Tending to these forests is our hero, Freeman Lowell (Bruce Dern). Although Lowell is a bit of an outcast among his shipmates on the spaceship Valley Forge, he has a deep love of the forest. Thus, it comes as a blow to Lowell's spirit when the forces that be order the destruction of the forests and the return of the astronauts to Earth. Overjoyed, his partners on the craft gleefully set about jettisoning the domes into space and destroying them with nuclear bombs. Lowell steps in to save the forest and its inhabitants by killing the other humans and hijacking the ship, leading the authorities to believe that the ship is damaged and out of control, which isn't stretching the truth too much, considering the overkill of using nuclear weapons to destroy glass domes.
Unable to care for the forests by himself, Lowell programs the robots aboard the ship to maintain the Valley Forge and to tend to the forests. These are pretty sophisticated robots: although programmed by physical cards (which apparently have to be soldered together), they understand human speech and even cheat at poker. Despite their companionship and aid, Lowell's mental health begins to fail, as does the state of the forests.
At first, Silent Running can be a bit of a chore to watch. The plot moves slowly, and most of the actors are stuck in that "mug-the-camera" 70's mind-set. Dern, however, has an intriguingly belligerent screen presence, and when he finally puts his plan in motion, it's some exciting stuff. If you can make it through the first half-hour, you'll be rewarded.
The movie is directed by Douglas Trumbull, who won an Oscar for the special effects in 2001: A Space Odyssey. Silent Running features effects by both Trumbull and John Dykstra, who would go on to win an Oscar for the effects in Star Wars. As one might expect, the effects in Silent Running are fairly good for the time period. Beyond just optical and model effects, they've also made an attempt to design the future and make it disorienting to viewers both in 1971 and today. Note the oddly-steered go-carts and the ubiquitous cargo containers with hexagonal sides. Together, Dykstra and Trumbull have created an unusually believable world in which the story takes place.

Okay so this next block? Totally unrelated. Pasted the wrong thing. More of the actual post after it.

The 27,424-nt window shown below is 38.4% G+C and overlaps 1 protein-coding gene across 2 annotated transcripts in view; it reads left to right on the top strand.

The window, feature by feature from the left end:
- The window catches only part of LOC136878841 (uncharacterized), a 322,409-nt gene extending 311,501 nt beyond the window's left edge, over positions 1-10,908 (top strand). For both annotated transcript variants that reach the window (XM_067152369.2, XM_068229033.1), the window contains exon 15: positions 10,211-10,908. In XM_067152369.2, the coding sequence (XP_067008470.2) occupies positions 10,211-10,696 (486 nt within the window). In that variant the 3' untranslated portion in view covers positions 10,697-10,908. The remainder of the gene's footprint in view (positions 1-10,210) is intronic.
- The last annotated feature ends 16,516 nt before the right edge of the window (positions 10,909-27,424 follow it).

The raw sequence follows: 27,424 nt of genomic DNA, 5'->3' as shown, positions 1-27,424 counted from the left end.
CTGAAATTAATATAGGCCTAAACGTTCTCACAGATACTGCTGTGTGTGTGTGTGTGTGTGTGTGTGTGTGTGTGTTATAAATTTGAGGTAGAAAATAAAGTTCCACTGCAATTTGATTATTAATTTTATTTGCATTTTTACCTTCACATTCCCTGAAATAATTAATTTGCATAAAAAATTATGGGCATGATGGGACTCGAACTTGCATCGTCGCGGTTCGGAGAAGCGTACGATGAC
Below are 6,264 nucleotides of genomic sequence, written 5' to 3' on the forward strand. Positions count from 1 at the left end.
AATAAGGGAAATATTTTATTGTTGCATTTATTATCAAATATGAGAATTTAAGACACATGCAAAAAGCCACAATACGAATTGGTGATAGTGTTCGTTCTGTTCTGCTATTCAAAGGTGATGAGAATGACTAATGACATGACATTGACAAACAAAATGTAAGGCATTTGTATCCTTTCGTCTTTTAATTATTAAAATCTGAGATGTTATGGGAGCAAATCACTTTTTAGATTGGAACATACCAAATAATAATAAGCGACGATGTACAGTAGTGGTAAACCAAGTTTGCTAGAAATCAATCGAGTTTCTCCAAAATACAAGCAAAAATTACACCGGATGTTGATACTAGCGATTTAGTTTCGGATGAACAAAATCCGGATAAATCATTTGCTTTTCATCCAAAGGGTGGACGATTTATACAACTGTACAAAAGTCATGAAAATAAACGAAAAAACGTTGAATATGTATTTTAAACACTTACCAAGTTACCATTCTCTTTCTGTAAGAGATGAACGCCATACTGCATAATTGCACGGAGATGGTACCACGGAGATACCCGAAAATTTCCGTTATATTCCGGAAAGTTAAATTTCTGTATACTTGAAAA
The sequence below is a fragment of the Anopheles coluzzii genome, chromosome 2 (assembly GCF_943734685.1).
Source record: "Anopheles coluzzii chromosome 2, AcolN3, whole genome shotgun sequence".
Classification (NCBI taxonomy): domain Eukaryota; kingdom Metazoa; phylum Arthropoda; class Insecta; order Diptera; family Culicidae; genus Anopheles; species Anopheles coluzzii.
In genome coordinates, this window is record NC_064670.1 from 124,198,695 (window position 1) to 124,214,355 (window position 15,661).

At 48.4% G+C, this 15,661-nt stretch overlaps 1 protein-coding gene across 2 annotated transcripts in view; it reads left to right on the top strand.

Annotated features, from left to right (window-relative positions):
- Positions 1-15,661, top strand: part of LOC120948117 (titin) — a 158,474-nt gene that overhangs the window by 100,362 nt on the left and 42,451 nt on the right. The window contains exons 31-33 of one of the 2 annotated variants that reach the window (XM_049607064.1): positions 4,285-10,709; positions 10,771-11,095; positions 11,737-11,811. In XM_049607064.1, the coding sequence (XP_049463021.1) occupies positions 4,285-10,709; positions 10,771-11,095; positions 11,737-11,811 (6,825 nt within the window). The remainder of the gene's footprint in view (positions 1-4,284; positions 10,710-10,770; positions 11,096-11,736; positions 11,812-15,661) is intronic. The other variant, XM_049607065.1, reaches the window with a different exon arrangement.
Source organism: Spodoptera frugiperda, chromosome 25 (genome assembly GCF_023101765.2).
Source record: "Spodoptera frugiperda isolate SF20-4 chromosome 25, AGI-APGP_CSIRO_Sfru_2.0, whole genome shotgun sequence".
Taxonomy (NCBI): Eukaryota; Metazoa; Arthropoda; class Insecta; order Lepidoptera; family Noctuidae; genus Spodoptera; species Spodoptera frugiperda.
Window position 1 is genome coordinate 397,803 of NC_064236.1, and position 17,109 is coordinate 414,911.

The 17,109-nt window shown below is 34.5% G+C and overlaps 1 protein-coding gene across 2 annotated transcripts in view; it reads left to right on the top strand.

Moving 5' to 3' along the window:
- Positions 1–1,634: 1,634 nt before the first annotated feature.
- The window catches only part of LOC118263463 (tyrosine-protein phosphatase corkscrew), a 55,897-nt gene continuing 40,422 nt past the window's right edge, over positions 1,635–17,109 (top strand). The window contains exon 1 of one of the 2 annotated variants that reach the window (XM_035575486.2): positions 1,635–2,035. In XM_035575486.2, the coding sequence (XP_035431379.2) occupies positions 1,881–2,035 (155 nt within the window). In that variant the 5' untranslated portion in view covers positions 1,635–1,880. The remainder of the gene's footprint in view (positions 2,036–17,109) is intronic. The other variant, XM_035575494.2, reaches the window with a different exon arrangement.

Fortunately, none of the companies with logos featured in Silent Running have suffered the Blade Runner curse. American Airlines, Coca Cola, and Dow Chemical, as featured in Silent Running, are all still with us. Cuisinart and Atari, as featured in Blade Runner, have all but disappeared from the face of America's corporate culture.
The moral of Silent Running is "Don't send crazy people into space." As the film winds down, Dern convinces us that he is indeed off the deep end. Fortunately, by this point in the movie, we're also convinced that Lowell and (especially) his robot buddies are worth caring about. When one of the trio is hurt in an accident, the resulting scene is about as heartrending as that bit at the end of The Wizard of Oz where Dorothy turns to the Scarecrow and says "I think I'll miss you most of all." Kinda gets ya right there, don't it?
Silent Running is a film which is greatly underrated and overlooked as a science fiction hallmark. You can see the prints it left on the cinema landscape in Star Wars and numerous films after it. All this and a groovy soundtrack featuring Joan Baez!
Review date: 4/29/97
This review is © copyright 1997 Chris Holland & Scott Hamilton. Blah blah blah. Please don't claim that it's yours blah blah, but feel free to e-mail it to friends, or better yet, send them the URL. To reproduce this review in another form, please contact us at firstname.lastname@example.org. Blah blah blah blah.